FC: What’s the security situation for an NGO like World Central Kitchen?
JA: Obviously, there is a lot of security advice. Sometimes it sounds more [like something] from a James Bond movie than real life, but you take them seriously. Some foreign Russian assets try to distort facts to create mayhem, but you still have to take all security advice seriously. Because of the security risk, we have to send food to different cities using different protocols and systems. We’re figuring out how to navigate checkpoints: It’s quicker to get through when security recognizes that you are feeding people.
FC: How are you actually getting food to people?
JA: I’ve found that there will always be somebody ready to do whatever it takes to feed their fellow citizens. We’ve been supporting people [in local food businesses] with money, with assets, with equipment, and with food. We are supporting bakeries and distributors. We have been serving venison that people have hunted—and lots of soups because it’s so cold and people need warmth.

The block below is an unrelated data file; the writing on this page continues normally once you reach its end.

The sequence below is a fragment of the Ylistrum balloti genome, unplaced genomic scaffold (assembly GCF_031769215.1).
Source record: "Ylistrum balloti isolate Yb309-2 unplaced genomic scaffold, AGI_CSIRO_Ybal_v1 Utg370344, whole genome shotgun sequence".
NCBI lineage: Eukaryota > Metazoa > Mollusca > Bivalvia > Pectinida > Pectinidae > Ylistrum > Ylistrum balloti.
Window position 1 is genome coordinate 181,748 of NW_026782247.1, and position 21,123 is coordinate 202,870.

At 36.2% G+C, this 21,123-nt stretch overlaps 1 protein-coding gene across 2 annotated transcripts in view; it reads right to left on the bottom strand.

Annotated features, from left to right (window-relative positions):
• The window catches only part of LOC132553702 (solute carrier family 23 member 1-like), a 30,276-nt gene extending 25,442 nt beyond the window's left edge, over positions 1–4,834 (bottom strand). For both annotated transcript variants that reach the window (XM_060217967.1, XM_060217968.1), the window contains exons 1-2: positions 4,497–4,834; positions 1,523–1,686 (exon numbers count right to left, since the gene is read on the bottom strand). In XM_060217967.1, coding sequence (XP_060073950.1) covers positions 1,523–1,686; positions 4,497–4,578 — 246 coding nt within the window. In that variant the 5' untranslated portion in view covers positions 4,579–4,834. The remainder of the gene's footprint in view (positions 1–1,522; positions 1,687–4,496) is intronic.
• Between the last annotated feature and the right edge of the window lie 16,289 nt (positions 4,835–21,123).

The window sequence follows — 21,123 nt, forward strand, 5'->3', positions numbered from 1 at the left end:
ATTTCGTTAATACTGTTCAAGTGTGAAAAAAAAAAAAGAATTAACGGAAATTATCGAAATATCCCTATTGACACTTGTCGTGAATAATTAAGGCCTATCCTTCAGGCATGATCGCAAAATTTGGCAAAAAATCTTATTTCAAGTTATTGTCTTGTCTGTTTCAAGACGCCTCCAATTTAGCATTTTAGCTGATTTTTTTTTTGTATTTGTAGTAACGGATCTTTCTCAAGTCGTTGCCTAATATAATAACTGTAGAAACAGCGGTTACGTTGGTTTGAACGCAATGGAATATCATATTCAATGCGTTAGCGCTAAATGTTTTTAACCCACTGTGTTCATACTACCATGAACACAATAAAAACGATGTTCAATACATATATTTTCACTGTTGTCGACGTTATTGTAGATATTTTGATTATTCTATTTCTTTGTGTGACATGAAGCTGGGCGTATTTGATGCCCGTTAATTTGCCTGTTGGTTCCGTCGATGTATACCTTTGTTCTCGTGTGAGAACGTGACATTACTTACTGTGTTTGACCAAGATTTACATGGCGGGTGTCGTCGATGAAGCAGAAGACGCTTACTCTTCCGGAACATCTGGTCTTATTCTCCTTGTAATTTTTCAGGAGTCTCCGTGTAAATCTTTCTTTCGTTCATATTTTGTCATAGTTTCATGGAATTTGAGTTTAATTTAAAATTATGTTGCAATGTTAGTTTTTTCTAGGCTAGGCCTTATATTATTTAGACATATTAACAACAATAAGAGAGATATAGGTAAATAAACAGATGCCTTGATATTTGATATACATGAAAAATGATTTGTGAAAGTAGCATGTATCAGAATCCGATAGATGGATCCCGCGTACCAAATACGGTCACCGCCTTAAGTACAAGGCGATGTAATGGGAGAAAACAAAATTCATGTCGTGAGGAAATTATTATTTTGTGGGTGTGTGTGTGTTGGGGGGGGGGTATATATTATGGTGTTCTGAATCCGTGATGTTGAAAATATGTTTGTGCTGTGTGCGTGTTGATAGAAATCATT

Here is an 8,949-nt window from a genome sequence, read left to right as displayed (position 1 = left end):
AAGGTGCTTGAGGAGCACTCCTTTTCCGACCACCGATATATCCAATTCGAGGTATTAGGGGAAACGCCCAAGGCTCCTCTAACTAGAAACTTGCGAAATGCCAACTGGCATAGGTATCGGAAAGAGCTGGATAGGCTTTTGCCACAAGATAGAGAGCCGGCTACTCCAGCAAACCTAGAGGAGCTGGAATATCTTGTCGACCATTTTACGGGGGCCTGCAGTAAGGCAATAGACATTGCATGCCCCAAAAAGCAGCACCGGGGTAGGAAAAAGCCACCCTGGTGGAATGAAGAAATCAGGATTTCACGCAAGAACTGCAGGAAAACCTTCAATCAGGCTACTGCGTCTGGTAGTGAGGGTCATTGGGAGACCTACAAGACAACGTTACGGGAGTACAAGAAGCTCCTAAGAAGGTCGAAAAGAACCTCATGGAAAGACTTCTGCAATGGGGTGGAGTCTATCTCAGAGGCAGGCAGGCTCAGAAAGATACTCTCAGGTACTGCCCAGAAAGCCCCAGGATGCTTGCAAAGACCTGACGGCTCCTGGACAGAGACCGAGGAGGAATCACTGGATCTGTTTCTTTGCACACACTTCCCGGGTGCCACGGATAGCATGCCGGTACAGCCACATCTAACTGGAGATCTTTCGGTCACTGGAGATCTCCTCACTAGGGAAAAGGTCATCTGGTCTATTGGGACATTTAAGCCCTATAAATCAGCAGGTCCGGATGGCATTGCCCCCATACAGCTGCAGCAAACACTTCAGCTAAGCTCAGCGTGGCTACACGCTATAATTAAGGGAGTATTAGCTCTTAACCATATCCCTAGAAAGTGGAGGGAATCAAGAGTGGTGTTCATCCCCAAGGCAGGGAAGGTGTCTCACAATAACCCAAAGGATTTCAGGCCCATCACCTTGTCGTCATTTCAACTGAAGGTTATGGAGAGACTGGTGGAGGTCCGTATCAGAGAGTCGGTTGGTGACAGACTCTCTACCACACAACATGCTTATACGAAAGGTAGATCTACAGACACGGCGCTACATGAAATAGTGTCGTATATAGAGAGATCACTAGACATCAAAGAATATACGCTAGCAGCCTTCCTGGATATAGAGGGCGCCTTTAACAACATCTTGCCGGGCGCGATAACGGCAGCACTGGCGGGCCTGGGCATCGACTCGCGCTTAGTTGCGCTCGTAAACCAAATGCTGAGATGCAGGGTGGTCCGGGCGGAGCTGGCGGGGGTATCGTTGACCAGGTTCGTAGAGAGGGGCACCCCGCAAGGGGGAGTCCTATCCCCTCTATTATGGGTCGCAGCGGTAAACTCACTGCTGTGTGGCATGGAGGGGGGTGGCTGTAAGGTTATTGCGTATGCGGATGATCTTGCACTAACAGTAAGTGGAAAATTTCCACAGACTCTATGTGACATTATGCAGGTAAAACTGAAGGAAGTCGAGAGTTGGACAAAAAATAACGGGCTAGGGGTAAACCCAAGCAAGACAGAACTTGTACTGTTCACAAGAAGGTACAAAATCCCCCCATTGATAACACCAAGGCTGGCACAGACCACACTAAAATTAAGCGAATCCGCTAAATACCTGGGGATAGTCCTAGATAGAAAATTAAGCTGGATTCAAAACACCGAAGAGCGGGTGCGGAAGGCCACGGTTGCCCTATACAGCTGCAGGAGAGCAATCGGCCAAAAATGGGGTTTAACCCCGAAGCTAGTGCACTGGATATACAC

FC: You’re also trying to feed people in space. How did your collaboration with Axiom Space come about?
JA: I’ve been talking to NASA now for a long time. I had NASA people come to my main office meet with me and my team a few times in the last 10 or 12 years. At Axiom, we ended up working with a lot of people from the NASA team we used to talk to. I am friends with [astronaut] Michael López-Alegría–he is also Spanish–who is leading the group to the [International Space Station] with Axiom. When I created WCK, I always said, “We send doctors and nurses to help the sick, so why don’t we send cooks to feed people who need it?” I always wanted to push those boundaries. The truth is that we will be on Mars or Jupiter or whatever one day. We have all this technology to go to another planet but we don’t have the will on earth to make our planet better.